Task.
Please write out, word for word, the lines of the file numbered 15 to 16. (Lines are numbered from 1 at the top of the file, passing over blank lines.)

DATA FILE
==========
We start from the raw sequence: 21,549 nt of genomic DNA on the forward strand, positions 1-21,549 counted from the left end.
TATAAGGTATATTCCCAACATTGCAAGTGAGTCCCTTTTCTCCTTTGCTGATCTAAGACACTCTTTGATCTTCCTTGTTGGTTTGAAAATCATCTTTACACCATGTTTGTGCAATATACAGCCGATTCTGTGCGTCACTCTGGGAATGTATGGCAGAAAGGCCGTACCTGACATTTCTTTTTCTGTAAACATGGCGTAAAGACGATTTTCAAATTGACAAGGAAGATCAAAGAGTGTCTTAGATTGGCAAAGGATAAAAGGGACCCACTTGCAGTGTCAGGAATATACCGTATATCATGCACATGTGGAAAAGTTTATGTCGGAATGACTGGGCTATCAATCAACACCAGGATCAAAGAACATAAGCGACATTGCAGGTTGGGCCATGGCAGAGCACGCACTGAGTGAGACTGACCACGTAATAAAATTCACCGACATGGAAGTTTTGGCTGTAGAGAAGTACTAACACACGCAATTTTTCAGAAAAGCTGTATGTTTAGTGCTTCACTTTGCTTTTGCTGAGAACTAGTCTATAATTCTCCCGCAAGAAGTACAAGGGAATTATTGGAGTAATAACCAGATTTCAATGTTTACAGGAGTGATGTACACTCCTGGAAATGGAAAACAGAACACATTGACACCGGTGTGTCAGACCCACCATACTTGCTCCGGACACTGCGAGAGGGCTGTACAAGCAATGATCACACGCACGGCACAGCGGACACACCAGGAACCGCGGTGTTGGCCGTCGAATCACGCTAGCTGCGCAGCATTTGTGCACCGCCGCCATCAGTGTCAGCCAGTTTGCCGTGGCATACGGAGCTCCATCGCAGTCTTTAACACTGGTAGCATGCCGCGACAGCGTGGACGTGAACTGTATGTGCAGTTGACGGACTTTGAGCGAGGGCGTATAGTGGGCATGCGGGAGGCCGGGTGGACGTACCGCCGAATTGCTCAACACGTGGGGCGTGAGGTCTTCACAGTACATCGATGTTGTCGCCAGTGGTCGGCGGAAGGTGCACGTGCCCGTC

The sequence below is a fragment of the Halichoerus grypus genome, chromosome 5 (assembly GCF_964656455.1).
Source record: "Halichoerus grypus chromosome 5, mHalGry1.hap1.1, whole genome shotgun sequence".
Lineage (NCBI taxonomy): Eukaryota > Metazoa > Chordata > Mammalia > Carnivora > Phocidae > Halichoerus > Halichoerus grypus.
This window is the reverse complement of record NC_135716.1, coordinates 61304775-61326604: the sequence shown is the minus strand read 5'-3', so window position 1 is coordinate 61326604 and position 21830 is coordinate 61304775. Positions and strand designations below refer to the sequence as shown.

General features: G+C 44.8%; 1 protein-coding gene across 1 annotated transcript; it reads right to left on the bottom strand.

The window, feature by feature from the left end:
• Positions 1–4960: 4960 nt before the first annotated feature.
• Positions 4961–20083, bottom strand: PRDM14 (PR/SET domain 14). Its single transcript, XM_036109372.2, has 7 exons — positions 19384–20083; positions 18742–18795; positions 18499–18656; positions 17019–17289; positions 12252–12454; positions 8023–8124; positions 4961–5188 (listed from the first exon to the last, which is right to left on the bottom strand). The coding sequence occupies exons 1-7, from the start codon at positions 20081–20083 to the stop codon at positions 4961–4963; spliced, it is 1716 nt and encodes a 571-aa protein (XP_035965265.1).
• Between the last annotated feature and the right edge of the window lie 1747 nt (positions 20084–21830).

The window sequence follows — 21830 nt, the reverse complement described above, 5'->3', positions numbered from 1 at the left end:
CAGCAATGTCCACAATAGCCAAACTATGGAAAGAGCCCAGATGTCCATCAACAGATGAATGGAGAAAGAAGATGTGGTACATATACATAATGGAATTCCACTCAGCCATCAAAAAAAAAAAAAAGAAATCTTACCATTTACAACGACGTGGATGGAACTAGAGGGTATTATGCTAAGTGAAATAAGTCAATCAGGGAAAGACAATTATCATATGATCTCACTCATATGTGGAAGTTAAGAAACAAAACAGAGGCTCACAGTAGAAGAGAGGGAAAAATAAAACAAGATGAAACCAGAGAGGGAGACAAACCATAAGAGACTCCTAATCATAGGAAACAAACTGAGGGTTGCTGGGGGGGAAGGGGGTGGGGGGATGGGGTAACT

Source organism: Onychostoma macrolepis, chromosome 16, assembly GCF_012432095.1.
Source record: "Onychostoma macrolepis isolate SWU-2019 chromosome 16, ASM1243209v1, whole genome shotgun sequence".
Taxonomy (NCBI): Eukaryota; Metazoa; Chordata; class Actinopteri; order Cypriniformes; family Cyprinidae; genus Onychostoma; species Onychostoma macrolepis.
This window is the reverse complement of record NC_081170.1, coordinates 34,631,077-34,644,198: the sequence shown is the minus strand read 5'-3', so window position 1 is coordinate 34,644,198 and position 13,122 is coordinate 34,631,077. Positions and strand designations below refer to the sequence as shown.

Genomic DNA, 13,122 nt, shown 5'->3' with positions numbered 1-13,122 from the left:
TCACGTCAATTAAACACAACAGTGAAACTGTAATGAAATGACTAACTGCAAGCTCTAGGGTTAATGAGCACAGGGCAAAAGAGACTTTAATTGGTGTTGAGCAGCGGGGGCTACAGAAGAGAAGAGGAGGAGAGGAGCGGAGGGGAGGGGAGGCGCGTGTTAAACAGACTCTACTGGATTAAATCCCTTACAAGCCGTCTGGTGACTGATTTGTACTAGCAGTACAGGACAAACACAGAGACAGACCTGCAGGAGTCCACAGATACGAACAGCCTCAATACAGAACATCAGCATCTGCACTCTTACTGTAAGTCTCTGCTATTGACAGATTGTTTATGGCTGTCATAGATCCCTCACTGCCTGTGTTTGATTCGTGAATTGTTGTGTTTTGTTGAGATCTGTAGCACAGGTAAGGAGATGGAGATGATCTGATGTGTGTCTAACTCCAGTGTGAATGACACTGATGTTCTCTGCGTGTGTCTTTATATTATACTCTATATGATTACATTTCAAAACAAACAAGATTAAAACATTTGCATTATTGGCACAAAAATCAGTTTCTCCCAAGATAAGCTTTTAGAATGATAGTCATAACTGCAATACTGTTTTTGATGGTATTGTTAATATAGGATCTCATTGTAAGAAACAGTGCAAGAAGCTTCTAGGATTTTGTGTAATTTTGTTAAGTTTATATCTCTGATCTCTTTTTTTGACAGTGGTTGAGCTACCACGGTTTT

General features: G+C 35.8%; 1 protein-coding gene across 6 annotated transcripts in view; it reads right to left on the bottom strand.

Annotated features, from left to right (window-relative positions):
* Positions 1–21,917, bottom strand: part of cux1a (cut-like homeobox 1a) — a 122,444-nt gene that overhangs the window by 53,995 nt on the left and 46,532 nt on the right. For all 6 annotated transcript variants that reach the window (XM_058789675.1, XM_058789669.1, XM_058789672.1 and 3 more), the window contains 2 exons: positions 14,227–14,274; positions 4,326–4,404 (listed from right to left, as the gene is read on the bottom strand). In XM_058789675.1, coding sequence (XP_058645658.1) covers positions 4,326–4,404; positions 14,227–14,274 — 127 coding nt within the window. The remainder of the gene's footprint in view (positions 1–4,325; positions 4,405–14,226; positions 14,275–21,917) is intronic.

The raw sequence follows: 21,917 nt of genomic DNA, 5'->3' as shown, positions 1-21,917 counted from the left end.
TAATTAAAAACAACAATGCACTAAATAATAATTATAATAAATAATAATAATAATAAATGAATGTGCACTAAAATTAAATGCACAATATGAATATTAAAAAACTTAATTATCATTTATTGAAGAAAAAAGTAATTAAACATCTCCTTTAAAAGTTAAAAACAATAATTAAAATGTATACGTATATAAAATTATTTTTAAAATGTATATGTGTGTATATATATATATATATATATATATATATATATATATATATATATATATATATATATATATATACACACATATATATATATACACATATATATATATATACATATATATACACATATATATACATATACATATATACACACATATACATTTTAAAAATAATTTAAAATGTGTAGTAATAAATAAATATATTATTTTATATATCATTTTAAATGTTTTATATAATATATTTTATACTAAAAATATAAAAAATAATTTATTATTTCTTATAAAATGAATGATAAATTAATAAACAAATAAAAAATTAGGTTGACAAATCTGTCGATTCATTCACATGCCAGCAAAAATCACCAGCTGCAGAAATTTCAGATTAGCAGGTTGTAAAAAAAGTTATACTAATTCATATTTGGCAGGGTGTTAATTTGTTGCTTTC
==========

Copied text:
Source record: "Onychostoma macrolepis isolate SWU-2019 chromosome 16, ASM1243209v1, whole genome shotgun sequence".
Taxonomy (NCBI): Eukaryota; Metazoa; Chordata; class Actinopteri; order Cypriniformes; family Cyprinidae; genus Onychostoma; species Onychostoma macrolepis.